Samuel Albaugh just picked up two boxes of chicken sandwiches and snacks from a meal pick-up site, to deliver it to a family with five children.
Albaugh has never met the family. He’s helping them out because he signed up to be a volunteer for the Michigan Muslim Community Grocery Service, a grassroots project started by Riyah Basha and Sumaiya Ahmed Sheikh.
“I just started a new job and we’re not able to work. A lot of good things were happening and then it kind of just stopped with the virus.” — Amy Stewart, resident
Sheikh says when COVID-19 hit she was worried about how high-risk people would be able to safely get their groceries.
“And I honestly started with just posting a Facebook status to see what was going on in the community,” Sheikh says. “Very quickly, Riyah reached out and said, ‘Hey, I think it would be really great to start something locally in the Troy and Rochester area at our local mosque.’”
While the project is called the Michigan Muslim Community Grocery Service, the volunteers and community members served come from a variety of faith, beliefs and backgrounds. Sheikh says in just their first week and a half of operation more than 300 volunteers signed up to be a part of the project and 40 people have received food.
Click on the player above to listen to a local volunteer deliver groceries to a family in metro Detroit.
The women partnered with the Amity Foundation and quickly expanded into a well-oiled machine serving anyone in need of getting food on their doorstep in more than 12 cities across Southeast Michigan. The current list includes Ann Arbor, Canton, Dearborn, Dearborn Heights, Detroit, Flint, Grand Blanc, Northville, Rochester, Saginaw, Sterling Heights, Troy and Warren.
Making An Effort
Here’s how it works: Anyone in the metro Detroit area who would like food delivered to their doorstep can call the Michigan Muslim Community Grocery Service hotline at (734) 210-0316.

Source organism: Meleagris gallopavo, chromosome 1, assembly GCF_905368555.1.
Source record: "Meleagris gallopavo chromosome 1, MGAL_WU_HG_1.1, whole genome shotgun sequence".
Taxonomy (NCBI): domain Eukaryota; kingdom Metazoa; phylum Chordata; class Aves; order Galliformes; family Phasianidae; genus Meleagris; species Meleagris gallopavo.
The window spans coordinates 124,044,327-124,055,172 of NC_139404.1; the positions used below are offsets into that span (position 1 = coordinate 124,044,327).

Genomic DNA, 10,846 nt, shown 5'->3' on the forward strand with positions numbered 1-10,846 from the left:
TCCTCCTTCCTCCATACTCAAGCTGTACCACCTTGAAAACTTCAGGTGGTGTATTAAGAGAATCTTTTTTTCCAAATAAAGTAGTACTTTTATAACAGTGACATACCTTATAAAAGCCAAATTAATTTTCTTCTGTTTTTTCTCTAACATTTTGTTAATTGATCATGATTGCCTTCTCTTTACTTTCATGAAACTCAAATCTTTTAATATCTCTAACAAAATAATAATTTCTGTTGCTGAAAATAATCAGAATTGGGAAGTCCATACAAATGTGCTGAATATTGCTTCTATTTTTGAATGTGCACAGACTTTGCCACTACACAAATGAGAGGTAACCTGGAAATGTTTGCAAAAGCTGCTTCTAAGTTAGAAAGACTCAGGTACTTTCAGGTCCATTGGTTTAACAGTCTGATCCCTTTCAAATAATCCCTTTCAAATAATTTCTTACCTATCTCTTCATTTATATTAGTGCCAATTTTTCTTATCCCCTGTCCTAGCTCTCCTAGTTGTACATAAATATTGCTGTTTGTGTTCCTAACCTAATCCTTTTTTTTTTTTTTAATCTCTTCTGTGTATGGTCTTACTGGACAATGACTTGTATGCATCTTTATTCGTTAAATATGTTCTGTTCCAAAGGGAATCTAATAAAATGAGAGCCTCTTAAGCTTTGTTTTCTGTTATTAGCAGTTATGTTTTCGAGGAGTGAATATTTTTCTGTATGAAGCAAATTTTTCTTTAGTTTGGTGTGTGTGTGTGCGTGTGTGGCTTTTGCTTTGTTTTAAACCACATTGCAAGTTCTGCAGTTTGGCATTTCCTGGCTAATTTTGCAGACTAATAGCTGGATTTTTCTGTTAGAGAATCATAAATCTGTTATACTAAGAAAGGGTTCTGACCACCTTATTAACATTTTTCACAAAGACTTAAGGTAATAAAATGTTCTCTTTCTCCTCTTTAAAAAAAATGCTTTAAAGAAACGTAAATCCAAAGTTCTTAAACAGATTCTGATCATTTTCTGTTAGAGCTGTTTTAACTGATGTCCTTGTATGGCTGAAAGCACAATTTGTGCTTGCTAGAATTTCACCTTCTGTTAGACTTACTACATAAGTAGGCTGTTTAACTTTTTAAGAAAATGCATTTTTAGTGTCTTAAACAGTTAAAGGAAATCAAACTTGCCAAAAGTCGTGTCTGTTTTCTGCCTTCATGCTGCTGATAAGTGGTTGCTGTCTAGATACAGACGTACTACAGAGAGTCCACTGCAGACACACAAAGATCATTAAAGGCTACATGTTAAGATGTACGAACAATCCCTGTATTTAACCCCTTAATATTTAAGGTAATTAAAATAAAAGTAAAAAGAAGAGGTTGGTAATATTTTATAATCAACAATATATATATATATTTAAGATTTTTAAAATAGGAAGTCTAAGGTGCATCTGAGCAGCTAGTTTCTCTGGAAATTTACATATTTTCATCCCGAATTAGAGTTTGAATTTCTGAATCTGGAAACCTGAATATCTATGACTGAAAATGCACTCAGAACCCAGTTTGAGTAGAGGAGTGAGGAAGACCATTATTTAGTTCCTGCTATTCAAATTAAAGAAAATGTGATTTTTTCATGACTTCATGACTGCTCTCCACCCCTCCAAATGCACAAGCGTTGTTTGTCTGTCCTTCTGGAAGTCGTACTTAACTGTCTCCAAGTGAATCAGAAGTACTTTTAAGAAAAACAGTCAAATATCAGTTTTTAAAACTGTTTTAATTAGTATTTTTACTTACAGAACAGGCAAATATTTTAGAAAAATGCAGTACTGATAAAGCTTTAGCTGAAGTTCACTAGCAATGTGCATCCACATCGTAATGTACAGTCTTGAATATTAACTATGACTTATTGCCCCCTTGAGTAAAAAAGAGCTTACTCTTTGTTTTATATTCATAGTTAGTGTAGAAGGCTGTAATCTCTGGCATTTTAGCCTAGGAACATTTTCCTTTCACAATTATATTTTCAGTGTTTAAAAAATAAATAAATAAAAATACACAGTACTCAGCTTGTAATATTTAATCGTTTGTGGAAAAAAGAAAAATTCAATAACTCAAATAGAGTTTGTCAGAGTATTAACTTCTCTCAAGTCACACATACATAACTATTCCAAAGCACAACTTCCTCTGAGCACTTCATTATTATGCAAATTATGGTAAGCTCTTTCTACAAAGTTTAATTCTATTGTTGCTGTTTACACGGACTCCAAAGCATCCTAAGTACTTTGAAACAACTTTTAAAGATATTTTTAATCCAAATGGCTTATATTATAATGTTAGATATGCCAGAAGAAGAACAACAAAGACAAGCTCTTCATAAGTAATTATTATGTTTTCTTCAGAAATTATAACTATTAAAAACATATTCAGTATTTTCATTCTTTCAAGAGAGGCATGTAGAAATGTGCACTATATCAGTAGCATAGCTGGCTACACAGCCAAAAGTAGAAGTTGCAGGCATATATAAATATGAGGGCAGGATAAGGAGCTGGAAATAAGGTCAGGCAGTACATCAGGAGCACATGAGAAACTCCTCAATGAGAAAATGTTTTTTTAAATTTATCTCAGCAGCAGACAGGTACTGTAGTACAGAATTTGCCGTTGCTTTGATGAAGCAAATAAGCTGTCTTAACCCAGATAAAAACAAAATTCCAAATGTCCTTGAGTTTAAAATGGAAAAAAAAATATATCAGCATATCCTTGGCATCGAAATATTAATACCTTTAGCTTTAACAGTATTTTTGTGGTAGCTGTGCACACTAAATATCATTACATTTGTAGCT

They’re then directed to a volunteer who takes a grocery or free meal pick-up order.
If the client needs groceries, they can pay online or by leaving a cash envelope on their doorstep. If they can’t pay there is a fund from people who’ve donated since the project launched. Either way there’s no delivery fee.
Once an order is in, it’s sent to a group on the popular messaging service What’s App, where volunteers like Albaugh see it (more information on volunteering here.)
Albaugh says he decided to help out with the Michigan Muslim Community Grocery Service because he’s young and healthy and can’t go into the Detroit museum where he works because it’s closed right now.
“I’m still fortunate enough to be able to get paid at my job. There’s not much I can do at home. So, in order to get that paycheck guilt-free, I still need to put in a nine-to five-effort wherever I can.”
Albaugh pulls up to the Detroit home where he’ll be dropping off the chicken sandwiches. To limit the spread of the virus, he’s just supposed to leave the food on the doorstep and then call the family, but there are kids out in the front yard playing with a cat.
Albaugh greets the kids and sets the boxes down next to them.
“Can you help bring these in?” he asks one of them.
A young boy starts taking the boxes inside. His sibling gets the door.
“Just A Blessing”
Amy Stewart, their mother, comes out to the front yard. She says COVID-19 threw her family for a loop.
“I just started a new job and we’re not able to work. A lot of good things were happening and then it kind of just stopped with the virus going on.”
Now Stewart is staying home with her five kids. She says having the meals delivered to her family makes a big difference.
“You have to serve those that need the help.” — Sumaiya Ahmed Sheikh, founder
“I don’t have the means to get out and go, and I have all the kids with me, so it’s not exactly the best time to be running out with all your children,” she says. That’s why Stewart is grateful for the doorstep food service. “It’s just a blessing. It’s very helpful and I’m so appreciative for it.”
Sheikh says what drove her to help start the grocery deliver project was her faith.
“To be Muslim, you have to serve those that need the help. And I know that’s not [just] a Muslim thing… it’s a Jewish thing, it’s a Christian thing, it’s being a human thing,” she says. “It’s really nice that we all, regardless of race or background, can get together and help all Michiganders that need the help.”